PHILADELPHIA REFLECTIONS
Musings of a Philadelphia Physician who has served the community for six decades

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A series of observations in and around Philadelphia by notables over the last three and one-half centuries.

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Much of the early development of the electronic computer took place in Philadelphia. We lost the lead, but it might return.

Volunteerism
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Cultural
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Christmas Reflections

My father in law, a prominent obstetrician in Binghamton, New York, regularly took his family to New York City sometime between Thanksgiving and Christmas. The three-day junket was described as a visit to do Christmas shopping. Another relative made similar trips from home in Tyler, Texas. Several of my patients made such visits to Philadelphia from their homes in West Virginia, stopping by to make a medical visit to me during the same trip. From the seasonal crowds in Penn Station and in the shops on Chestnut Street, it was clear that an annual visit to the big city was a common custom in the upper crust of small to medium-sized cities, for whom the more expensive shops of the bigger city provided big ticket items bought infrequently, and the distinctive luxuries which made them stand out from the socially less-enlightened back home.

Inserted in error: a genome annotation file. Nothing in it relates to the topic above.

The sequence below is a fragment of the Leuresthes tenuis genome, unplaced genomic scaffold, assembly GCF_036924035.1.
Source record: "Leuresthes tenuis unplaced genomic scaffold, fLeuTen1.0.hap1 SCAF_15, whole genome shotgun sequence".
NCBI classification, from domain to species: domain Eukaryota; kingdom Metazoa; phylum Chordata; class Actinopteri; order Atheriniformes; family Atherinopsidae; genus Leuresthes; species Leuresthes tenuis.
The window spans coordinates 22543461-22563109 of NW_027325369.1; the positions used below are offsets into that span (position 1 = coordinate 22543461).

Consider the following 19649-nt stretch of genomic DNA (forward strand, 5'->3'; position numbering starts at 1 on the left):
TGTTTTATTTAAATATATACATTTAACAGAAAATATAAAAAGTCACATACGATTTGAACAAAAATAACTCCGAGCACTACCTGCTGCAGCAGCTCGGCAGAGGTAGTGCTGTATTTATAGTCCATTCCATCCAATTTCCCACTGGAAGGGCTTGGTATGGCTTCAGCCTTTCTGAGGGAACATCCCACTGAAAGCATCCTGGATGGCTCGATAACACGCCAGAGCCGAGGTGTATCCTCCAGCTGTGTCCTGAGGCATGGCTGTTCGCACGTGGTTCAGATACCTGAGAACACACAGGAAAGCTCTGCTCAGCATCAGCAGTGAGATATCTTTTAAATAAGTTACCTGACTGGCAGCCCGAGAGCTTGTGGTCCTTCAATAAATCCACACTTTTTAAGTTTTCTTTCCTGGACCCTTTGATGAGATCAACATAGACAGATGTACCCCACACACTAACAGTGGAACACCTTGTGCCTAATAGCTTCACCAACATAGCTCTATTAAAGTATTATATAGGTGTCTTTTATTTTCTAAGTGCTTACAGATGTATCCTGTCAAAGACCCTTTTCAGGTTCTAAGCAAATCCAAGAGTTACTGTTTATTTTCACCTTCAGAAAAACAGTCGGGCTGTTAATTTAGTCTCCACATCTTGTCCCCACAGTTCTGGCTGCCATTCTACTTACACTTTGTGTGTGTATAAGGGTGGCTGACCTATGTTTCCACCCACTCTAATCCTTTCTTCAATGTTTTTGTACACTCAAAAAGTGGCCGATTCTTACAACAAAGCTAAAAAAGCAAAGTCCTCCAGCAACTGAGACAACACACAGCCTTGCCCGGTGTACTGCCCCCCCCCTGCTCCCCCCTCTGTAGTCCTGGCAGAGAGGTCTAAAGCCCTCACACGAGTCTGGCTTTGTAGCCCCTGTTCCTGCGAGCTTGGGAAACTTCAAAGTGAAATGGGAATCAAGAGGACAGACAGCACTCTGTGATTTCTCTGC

These shopping visits were not confined to purchasing, although that was the main focus. It was a time to go to the theater, orchestra and opera, maybe an occasional ballet and art exhibit. The choice of large city might be related to returning to the University, or other period of professional training for a drop-in visit, because these associations made it possible to observe the latest trends and innovations, a useful issue in the smaller towns. The ladies could observe the trends in fashions, and everyone would have a chance to dress up in the better hotels and restaurants. This recirculation between the small towns and the big one at the hub unified the region, establishing hierarchy rather widely. And it hardened traditions in the big city, since auslanders tend to return to the same hotel, restaurants and social gathering spots even more than the local residents do; there isn't time in a brief visit to shop for new venues, unless the trip itself reveals that times and places have somehow changed in an important way.